As the Coronavirus death toll rises, so does fear and paranoia. On Friday, health authorities in China reported 636 deaths, and 31,161 confirmed cases related to the virus. At present, India has three confirmed cases of infected people and no deaths. However, what seems to be spreading faster than the virus is fake news on social media.
Social media is a double-edged sword. While on one hand, it's a powerful tool to spread information and educate the masses, on the other hand, it is equally easy for misinformation to spread like wildfire. Be it about the home remedies that you can indulge in or the hot water therapy to keep the virus at bay, there is no way you can know if you're infected without a coronavirus disease self-assessment scan. According to a recent study conducted by the Massachusetts Institute of Technology, fake news is 70% more likely to be retweeted than true stories. This fact has been vindicated by the number of conspiracy theories and 'miraculous' cures presently doing the rounds on the internet.
We did a deep delve into the dark corners of the interweb and these are the craziest theories out there.
This is probably the most dangerous kind of fake news that's been spreading about the virus. Several 'health advisories' have been doing the rounds on social media channels like WhatsApp, Facebook and Instagram.
One message to go viral on WhatsApp advised users to "keep your throat moist", avoid spicy food and "load up on vitamin C" in order to prevent the disease. Medical professionals have debunked these myths, and at present, there is no cure for the virus.
One of the most shocking pieces of misinformation was released by India's Ministry of Ayurveda, Yoga & Naturopathy, Unani, Siddha, Sowa Rigpa and Homoeopathy (AYUSH). It claimed that using the homoeopathy drug Arsenicum album 30 as a ‘prophylactic medicine’ would prevent infection. However, experts have said that natural medicines have not been proven to have any effect on the disease. This information was tweeted by the official handle of the Press Information Bureau and has yet to be taken down.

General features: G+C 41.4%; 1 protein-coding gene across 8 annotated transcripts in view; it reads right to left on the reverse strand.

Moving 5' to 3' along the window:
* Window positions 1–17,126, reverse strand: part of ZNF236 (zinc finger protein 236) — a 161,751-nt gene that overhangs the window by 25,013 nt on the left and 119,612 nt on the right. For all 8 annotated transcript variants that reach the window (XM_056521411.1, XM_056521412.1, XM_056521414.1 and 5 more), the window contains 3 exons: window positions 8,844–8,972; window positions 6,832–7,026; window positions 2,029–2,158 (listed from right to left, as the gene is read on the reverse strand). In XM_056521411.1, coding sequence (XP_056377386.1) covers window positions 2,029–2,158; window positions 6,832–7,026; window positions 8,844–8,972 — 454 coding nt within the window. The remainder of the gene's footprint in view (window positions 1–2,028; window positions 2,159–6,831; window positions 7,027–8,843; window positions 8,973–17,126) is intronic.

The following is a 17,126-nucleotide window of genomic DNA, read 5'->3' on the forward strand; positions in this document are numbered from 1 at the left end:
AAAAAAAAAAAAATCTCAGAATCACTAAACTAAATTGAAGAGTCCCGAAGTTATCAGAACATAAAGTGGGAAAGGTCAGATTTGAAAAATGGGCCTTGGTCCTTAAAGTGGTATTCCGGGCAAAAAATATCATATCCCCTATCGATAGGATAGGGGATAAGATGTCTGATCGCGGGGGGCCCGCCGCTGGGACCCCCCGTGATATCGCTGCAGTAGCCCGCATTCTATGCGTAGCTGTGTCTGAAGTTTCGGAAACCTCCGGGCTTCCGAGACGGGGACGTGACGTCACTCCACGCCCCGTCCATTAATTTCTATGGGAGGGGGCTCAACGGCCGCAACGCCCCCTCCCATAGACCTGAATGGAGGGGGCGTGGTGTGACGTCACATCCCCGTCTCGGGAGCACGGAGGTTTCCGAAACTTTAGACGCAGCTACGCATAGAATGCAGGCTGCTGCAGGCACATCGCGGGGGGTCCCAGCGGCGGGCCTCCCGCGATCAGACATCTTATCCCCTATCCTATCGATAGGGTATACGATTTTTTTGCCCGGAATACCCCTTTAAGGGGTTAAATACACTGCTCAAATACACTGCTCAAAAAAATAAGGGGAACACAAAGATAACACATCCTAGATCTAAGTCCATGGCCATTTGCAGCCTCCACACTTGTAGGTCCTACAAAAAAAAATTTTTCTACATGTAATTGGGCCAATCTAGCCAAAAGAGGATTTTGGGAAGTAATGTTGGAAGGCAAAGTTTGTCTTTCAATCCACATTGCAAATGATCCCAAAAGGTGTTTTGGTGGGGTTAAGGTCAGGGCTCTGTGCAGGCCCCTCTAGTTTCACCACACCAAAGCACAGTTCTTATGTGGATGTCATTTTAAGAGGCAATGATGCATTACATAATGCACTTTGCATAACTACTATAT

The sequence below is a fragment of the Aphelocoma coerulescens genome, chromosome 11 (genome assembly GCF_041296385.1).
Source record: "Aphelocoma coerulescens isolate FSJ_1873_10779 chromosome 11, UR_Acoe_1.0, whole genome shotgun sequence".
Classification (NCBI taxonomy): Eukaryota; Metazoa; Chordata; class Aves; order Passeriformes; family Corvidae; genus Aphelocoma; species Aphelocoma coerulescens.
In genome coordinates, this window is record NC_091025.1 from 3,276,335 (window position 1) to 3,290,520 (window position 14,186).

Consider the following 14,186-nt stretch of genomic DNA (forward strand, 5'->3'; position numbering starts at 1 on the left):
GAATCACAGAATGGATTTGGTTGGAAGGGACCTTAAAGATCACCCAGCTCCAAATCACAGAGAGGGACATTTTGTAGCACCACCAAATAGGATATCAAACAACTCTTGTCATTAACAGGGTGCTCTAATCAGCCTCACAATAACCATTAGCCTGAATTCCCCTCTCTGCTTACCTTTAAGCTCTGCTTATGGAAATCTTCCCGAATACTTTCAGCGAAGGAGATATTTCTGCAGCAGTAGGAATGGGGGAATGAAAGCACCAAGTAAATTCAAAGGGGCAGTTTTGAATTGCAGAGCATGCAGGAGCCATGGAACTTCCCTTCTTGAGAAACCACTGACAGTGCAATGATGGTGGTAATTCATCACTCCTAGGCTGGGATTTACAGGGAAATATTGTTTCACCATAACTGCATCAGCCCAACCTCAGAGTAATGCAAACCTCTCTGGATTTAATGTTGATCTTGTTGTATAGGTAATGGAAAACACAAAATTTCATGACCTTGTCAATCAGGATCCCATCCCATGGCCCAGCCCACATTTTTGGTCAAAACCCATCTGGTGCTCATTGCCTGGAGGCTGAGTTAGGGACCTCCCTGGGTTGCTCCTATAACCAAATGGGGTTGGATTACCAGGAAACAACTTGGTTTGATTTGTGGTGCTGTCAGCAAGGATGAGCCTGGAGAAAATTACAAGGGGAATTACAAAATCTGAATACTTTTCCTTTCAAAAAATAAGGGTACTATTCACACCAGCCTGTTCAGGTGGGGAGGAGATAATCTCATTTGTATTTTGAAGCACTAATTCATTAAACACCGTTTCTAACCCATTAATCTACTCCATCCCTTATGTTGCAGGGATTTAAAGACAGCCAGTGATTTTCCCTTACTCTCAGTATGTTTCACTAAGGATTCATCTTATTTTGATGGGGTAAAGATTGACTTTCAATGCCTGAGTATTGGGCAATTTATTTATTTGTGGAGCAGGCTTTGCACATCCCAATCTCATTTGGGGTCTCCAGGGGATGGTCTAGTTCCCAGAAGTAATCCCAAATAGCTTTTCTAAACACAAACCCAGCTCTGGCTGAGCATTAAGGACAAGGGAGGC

Ever since news of the virus broke out, there have been plenty of speculations about the origins of the virus.
One particular theory that went viral was that it originated from bats. Soon, a video of a woman eating bat soup started doing the rounds, leading to adverse reactions from people, most of them racist, blaming Chinese eating habits for the outbreak. In the video, you can see a lady holding up a cooked bat, and then admitting that it tastes "like chicken meat".
However, turns out that neither was the video shot in China nor was the lady in the video Chinese. The original video was actually shot all the way back in 2016, and the woman is a popular blogger and travel show host, Mengyun Wang, tasting some local food during a trip to Palau, an archipelago in the Pacific Ocean.
Fact check: The coronavirus did NOT originate from bats, but is believed to have emerged from illegally traded wildlife at a seafood market in Wuhan.
One major conspiracy theory that plenty of people have bought into is that the Coronavirus was actually developed as a biological weapon in a laboratory in Wuhan, but was accidentally leaked.
The Washington Post published an article quoting a former Israeli military intelligence officer claiming the same, and the article has been widely shared on the internet. However, it is important to note that no evidence was provided for the claim in the article. In fact, the Israeli source was quoted saying that "so far there isn't evidence or indication" to suggest there was a leak.
In response, China has slammed the claims made by The Washington Post and stated that its researchers are busy making vaccines to contain the epidemic.
Another claim that conspiracy theorists have been chasing is that 'Chinese spies' in Canada who had links to a lab in Wuhan were responsible for the leak in the virus. The claim came after a researcher at Canada's National Microbiology Laboratory was suspended.
According to a report by a Canadian broadcaster CBC last year, virologist Dr Xiangguo Qiu, her husband and some of her students from China were removed from the Canadian lab following a possible "policy breach". Other reports claimed that Dr Qiu had visited the Wuhan National Biosafety Laboratory of the Chinese Academy of Sciences twice a year for two years.
On January 25, a Twitter user claimed without evidence that Dr Qiu and her husband were a "spy team", had sent "pathogens to the Wuhan facility", and that her husband "specialised in coronavirus research". The tweet received over 12,000 retweets and 13,000 likes.
However, CBC later reported that all of these claims were 'baseless'.
A husband and wife Chinese spy team were recently removed from a Level 4 Infectious Disease facility in Canada for sending pathogens to the Wuhan facility. The husband specialized in coronavirus research. #coronaviruschina #CoronaOutbreak https://t.co/f2MpCZgkHX— 😷Kyle Bass😷 (@Jkylebass) January 25, 2020
While the news of the rising mortality rate owing to this virus is worrisome, we urge people to do a thorough fact-check before believing what they read on the internet. And no matter what you read--always think before you share anything that's 'going viral'. False information can cause unnecessary panic and lead to dire consequences.
Featured Image: Shutterstock
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